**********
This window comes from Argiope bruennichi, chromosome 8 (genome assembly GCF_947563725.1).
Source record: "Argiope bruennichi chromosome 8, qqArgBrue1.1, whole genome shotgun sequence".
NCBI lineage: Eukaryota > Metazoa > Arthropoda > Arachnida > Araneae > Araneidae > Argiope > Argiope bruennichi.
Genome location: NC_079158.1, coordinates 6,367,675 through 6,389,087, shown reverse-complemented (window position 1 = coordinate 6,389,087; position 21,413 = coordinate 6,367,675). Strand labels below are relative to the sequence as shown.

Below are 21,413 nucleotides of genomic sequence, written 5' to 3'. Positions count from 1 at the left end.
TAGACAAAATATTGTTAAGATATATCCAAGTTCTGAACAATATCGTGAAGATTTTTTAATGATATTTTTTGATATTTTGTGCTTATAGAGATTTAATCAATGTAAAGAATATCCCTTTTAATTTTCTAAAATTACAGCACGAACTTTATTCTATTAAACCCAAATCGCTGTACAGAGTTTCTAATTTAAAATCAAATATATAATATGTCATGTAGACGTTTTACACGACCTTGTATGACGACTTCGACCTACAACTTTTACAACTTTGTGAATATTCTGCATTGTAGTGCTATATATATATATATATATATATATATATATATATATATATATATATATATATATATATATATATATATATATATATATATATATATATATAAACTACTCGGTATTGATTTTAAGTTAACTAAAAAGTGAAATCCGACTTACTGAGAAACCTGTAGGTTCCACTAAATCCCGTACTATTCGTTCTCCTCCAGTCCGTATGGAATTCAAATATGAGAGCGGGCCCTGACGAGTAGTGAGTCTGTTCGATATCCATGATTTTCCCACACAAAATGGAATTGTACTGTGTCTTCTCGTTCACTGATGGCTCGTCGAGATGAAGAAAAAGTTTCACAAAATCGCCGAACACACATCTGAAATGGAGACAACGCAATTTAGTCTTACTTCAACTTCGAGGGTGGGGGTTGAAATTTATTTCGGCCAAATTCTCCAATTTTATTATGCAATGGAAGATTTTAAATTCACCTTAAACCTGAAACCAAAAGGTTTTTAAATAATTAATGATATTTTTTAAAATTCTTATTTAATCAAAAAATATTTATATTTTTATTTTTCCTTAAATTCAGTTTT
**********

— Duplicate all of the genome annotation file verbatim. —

This window comes from Argiope bruennichi, chromosome 8 (genome assembly GCF_947563725.1).
Source record: "Argiope bruennichi chromosome 8, qqArgBrue1.1, whole genome shotgun sequence".
NCBI lineage: Eukaryota > Metazoa > Arthropoda > Arachnida > Araneae > Araneidae > Argiope > Argiope bruennichi.
Genome location: NC_079158.1, coordinates 6,367,675 through 6,389,087, shown reverse-complemented (window position 1 = coordinate 6,389,087; position 21,413 = coordinate 6,367,675). Strand labels below are relative to the sequence as shown.

Below are 21,413 nucleotides of genomic sequence, written 5' to 3'. Positions count from 1 at the left end.
TAGACAAAATATTGTTAAGATATATCCAAGTTCTGAACAATATCGTGAAGATTTTTTAATGATATTTTTTGATATTTTGTGCTTATAGAGATTTAATCAATGTAAAGAATATCCCTTTTAATTTTCTAAAATTACAGCACGAACTTTATTCTATTAAACCCAAATCGCTGTACAGAGTTTCTAATTTAAAATCAAATATATAATATGTCATGTAGACGTTTTACACGACCTTGTATGACGACTTCGACCTACAACTTTTACAACTTTGTGAATATTCTGCATTGTAGTGCTATATATATATATATATATATATATATATATATATATATATATATATATATATATATATATATATATATATATATATATATATATATATATAAACTACTCGGTATTGATTTTAAGTTAACTAAAAAGTGAAATCCGACTTACTGAGAAACCTGTAGGTTCCACTAAATCCCGTACTATTCGTTCTCCTCCAGTCCGTATGGAATTCAAATATGAGAGCGGGCCCTGACGAGTAGTGAGTCTGTTCGATATCCATGATTTTCCCACACAAAATGGAATTGTACTGTGTCTTCTCGTTCACTGATGGCTCGTCGAGATGAAGAAAAAGTTTCACAAAATCGCCGAACACACATCTGAAATGGAGACAACGCAATTTAGTCTTACTTCAACTTCGAGGGTGGGGGTTGAAATTTATTTCGGCCAAATTCTCCAATTTTATTATGCAATGGAAGATTTTAAATTCACCTTAAACCTGAAACCAAAAGGTTTTTAAATAATTAATGATATTTTTTAAAATTCTTATTTAATCAAAAAATATTTATATTTTTATTTTTCCTTAAATTCAGTTTT